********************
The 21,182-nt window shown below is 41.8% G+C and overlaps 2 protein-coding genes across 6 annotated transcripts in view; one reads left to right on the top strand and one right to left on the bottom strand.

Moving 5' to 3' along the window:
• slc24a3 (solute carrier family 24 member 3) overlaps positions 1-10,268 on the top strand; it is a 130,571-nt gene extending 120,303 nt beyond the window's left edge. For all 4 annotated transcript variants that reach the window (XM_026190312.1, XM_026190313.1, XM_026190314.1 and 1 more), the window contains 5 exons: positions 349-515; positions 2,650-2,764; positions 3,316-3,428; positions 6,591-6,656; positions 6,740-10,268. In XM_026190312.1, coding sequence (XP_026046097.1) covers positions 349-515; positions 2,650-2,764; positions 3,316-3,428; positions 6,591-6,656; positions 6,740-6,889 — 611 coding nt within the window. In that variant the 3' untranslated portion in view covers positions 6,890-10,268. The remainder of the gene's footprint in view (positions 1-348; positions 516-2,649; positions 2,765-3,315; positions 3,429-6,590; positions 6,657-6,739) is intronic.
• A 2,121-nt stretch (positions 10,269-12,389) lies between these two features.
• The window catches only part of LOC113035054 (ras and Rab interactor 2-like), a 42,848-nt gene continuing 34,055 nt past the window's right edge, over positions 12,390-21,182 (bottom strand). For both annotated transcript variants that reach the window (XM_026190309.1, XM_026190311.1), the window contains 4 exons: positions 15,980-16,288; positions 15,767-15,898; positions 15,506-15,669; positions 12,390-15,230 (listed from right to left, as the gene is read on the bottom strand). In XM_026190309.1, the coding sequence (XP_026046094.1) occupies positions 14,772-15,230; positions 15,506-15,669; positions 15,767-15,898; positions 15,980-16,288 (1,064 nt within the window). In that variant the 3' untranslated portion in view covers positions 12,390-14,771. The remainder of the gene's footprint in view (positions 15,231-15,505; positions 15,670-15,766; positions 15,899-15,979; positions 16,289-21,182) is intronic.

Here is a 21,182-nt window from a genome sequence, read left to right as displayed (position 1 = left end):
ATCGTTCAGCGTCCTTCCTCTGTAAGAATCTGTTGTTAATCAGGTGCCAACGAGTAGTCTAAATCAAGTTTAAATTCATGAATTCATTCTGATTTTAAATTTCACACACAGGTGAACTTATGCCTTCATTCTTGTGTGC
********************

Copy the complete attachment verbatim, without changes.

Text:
The 21,182-nt window shown below is 41.8% G+C and overlaps 2 protein-coding genes across 6 annotated transcripts in view; one reads left to right on the top strand and one right to left on the bottom strand.

Moving 5' to 3' along the window:
• slc24a3 (solute carrier family 24 member 3) overlaps positions 1-10,268 on the top strand; it is a 130,571-nt gene extending 120,303 nt beyond the window's left edge. For all 4 annotated transcript variants that reach the window (XM_026190312.1, XM_026190313.1, XM_026190314.1 and 1 more), the window contains 5 exons: positions 349-515; positions 2,650-2,764; positions 3,316-3,428; positions 6,591-6,656; positions 6,740-10,268. In XM_026190312.1, coding sequence (XP_026046097.1) covers positions 349-515; positions 2,650-2,764; positions 3,316-3,428; positions 6,591-6,656; positions 6,740-6,889 — 611 coding nt within the window. In that variant the 3' untranslated portion in view covers positions 6,890-10,268. The remainder of the gene's footprint in view (positions 1-348; positions 516-2,649; positions 2,765-3,315; positions 3,429-6,590; positions 6,657-6,739) is intronic.
• A 2,121-nt stretch (positions 10,269-12,389) lies between these two features.
• The window catches only part of LOC113035054 (ras and Rab interactor 2-like), a 42,848-nt gene continuing 34,055 nt past the window's right edge, over positions 12,390-21,182 (bottom strand). For both annotated transcript variants that reach the window (XM_026190309.1, XM_026190311.1), the window contains 4 exons: positions 15,980-16,288; positions 15,767-15,898; positions 15,506-15,669; positions 12,390-15,230 (listed from right to left, as the gene is read on the bottom strand). In XM_026190309.1, the coding sequence (XP_026046094.1) occupies positions 14,772-15,230; positions 15,506-15,669; positions 15,767-15,898; positions 15,980-16,288 (1,064 nt within the window). In that variant the 3' untranslated portion in view covers positions 12,390-14,771. The remainder of the gene's footprint in view (positions 15,231-15,505; positions 15,670-15,766; positions 15,899-15,979; positions 16,289-21,182) is intronic.

Here is a 21,182-nt window from a genome sequence, read left to right as displayed (position 1 = left end):
ATCGTTCAGCGTCCTTCCTCTGTAAGAATCTGTTGTTAATCAGGTGCCAACGAGTAGTCTAAATCAAGTTTAAATTCATGAATTCATTCTGATTTTAAATTTCACACACAGGTGAACTTATGCCTTCATTCTTGTGTGC